What is the Best Way to Navigate a Seller's Market?

  • Sarina Dhanoa
  • 01/21/21

When the demand outpaces available supply, a seller's market occurs.

Several conditions may arise to create a seller's market. They can occur both broadly (a city becomes a relocation hotspot for new jobs and growth) or highly localized (a new school creates increased desirability for the surrounding neighborhoods). The common theme in both cases is that the locality's current housing supply proves inadequate.

Over the past decade, seller's markets have become more commonplace. In much of the country, and specifically in the East Bay, home listings and new home construction have been unable to keep up with housing demand.

Typical in this type of market, sellers often hold the most negotiating power. But it's not always as simple as high demand equaling high sales price. For both buyers and sellers, let's explore the best way to navigate a seller's market.

For Buyers

Admittedly, a seller's market does not present ideal conditions in which to buy a home. Aside from rising prices, these markets can prove hyper-competitive.

You're also required to process a lot of data in a short period of time. Often, you'll find yourself making life-altering decisions quicker than you'd normally like.

To stay ahead of a feverish market, know exactly what you want from your home before you start your search. This includes accepting the compromises you're willing (or unwilling) to make.

Second, seek loan preapproval. With a preapproval in hand, you'll have an advantage over competing buyers without it. Even if the latter make slightly higher offers, your preapproval makes your offer equally attractive and signals to a seller you're ready to buy and can close on the deal in a more timely manner. (Note that prequalification helps, too, but preapproval indicates you're a very serious buyer who, effectively, has a loan in hand.)

Next, be flexible. Realize that seller's markets offer buyers a relatively weak negotiating position. Avoid demands that might make your situation even less tenable—concessions, contingencies, or certain repair requirements. Again, lay out what's important to you and the circumstances under which you're willing to lose a property to more accommodating buyers.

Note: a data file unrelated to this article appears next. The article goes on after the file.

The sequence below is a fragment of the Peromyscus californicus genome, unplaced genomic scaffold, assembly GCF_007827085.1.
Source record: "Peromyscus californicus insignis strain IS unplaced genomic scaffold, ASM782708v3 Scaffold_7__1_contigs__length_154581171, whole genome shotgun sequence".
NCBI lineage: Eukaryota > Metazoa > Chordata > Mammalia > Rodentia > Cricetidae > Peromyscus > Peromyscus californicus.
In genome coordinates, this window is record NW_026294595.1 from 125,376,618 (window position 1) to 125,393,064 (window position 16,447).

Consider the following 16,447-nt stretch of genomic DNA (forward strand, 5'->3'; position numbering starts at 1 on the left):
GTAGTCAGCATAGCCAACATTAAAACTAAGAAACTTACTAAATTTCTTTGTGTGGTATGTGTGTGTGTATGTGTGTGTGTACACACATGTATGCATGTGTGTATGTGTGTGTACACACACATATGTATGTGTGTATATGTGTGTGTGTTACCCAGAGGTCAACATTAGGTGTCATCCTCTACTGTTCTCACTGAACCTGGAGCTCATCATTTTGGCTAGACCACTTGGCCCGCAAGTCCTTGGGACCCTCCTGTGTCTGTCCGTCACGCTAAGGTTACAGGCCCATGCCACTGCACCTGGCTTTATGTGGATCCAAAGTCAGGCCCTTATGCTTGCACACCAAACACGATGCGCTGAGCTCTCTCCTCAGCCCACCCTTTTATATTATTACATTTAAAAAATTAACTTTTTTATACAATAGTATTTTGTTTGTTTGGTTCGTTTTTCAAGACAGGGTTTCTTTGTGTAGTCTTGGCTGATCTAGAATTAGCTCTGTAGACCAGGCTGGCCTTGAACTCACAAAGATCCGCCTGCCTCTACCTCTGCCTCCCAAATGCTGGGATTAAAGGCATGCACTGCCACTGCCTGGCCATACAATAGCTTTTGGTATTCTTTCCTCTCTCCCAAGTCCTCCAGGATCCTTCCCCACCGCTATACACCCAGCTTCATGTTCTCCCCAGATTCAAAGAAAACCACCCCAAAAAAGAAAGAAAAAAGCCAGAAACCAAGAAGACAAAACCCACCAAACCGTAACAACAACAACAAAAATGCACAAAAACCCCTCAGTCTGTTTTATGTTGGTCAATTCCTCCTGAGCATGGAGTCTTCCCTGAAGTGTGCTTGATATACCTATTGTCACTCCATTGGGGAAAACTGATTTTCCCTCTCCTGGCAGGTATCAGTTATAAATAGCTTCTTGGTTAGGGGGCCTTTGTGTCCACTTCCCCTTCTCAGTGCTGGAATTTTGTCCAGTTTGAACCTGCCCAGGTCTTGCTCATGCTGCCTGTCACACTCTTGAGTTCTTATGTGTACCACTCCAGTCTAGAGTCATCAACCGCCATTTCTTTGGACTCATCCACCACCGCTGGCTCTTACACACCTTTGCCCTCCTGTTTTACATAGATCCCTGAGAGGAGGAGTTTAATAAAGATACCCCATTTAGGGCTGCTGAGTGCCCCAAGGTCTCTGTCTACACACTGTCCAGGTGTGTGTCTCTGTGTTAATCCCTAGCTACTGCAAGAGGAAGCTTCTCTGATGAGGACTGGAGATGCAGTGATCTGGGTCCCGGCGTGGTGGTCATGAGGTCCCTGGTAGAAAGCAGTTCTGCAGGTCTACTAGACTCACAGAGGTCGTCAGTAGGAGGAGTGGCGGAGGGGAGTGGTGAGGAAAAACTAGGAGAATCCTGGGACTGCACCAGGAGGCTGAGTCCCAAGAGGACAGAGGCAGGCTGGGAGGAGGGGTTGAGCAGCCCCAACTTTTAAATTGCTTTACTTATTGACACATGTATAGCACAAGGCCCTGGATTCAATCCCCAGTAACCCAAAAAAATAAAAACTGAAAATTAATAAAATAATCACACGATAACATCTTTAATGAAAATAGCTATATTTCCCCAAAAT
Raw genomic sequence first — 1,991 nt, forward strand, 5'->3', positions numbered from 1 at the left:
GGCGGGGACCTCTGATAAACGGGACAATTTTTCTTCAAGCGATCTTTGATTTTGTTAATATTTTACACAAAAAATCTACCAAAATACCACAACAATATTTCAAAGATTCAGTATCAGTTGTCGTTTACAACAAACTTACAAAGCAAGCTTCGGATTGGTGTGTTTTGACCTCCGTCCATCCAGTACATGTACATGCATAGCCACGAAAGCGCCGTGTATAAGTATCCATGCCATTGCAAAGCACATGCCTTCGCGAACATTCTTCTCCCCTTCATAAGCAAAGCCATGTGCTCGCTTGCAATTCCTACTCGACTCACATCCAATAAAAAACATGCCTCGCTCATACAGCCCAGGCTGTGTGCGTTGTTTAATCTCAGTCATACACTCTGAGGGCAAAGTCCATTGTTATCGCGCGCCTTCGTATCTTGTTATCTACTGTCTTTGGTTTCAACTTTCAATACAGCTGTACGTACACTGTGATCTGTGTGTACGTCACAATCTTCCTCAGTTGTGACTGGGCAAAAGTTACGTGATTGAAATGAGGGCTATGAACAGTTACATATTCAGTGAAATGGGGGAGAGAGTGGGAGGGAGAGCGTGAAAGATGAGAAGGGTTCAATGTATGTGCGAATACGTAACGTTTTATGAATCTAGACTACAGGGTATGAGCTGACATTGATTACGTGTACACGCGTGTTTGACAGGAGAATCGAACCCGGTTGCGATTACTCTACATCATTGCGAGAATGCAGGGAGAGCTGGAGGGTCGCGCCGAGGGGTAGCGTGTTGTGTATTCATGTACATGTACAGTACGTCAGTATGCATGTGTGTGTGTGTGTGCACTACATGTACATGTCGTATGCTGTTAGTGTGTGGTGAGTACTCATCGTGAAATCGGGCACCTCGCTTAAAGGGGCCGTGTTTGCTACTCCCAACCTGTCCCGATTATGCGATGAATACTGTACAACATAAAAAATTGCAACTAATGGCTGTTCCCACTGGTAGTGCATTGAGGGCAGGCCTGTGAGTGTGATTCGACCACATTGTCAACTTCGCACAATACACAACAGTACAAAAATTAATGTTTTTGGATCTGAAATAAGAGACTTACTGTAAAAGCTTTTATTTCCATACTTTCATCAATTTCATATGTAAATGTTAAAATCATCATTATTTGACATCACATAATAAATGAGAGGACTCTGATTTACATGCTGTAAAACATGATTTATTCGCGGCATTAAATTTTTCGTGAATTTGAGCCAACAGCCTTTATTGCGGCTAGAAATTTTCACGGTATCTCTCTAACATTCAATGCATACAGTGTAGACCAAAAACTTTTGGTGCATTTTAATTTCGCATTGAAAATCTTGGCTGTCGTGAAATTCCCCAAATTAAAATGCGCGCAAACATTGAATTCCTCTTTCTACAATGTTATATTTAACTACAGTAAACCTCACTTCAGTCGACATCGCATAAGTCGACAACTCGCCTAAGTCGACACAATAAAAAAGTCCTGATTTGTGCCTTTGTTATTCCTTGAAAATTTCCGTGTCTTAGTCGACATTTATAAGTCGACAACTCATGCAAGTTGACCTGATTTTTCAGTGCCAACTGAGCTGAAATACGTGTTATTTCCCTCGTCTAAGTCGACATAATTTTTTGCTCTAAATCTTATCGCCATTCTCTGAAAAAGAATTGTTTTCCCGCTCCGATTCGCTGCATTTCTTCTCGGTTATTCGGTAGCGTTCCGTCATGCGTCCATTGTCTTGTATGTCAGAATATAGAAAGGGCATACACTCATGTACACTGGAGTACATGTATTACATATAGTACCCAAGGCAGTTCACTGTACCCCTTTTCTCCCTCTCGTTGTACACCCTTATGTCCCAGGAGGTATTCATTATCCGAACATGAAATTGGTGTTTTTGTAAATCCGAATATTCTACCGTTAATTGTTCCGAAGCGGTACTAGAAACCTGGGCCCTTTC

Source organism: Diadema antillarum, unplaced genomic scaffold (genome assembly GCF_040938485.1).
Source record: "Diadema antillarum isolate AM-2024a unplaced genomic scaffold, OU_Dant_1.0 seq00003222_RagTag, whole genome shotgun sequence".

Finally, it's essential to be patient. It's quite common for even the most well-prepared buyers to miss on a home or two before solidifying a deal. Avoid getting caught in bidding wars that drive prices well beyond what you're comfortable paying.

Your goal should be to find a home you love that fits your needs but to do so without regretting the purchase later on.

For Sellers

For the one listing a home, a seller's market requires slightly less contemplation. After all, in most instances, the market dynamics are well in your favor. However, there are a couple of points to keep in mind to maximize the sale of your home.

First, prep your home for sale. Even a seller's market doesn't automatically translate to "list it, and they will come." Your home still must be clean and presentable with minor touch-ups and repairs completed.

Your goal is to generate interest in and traffic to your home and produce viable offers.

Make sure you also price your home competitively. Seller's markets are not carte blanche to list however high you deem fit. Price too high, and savvy buyers who understand the market's dynamics will steer clear. Price too low, and you run the risk of leaving considerable dollars on the table.

It may seem counterintuitive, but pricing just below your asking or market comps can make your home seem like a steal. You'll quickly create a bidding war for the right to purchase it.

Lastly, review all offers carefully. Recognize that simply because a bid is higher doesn't mean it's better.

A preapproved buyer that comes in $10,000 under your highest bid (yet still at or above asking) is far more attractive than that high bid who hasn't even prequalified. Even in hot markets, you don't want your home listing to languish too long. Otherwise, buyers may perceive the home itself as problematic (for example, an unsold listing in a time when everything in sight is selling fast is a huge red flag).

Consider who's making the offer and the context in which it's being made. If you're getting everything you want from it, you'll risk more by not closing the deal.

Whether you're interested in Dublin homes for sale or seeking more information on San Ramon real estate, contact Sarina Dhanoa & Associates today. Allow our expertise and years of experience to be your guide to the best of the East Bay.

 

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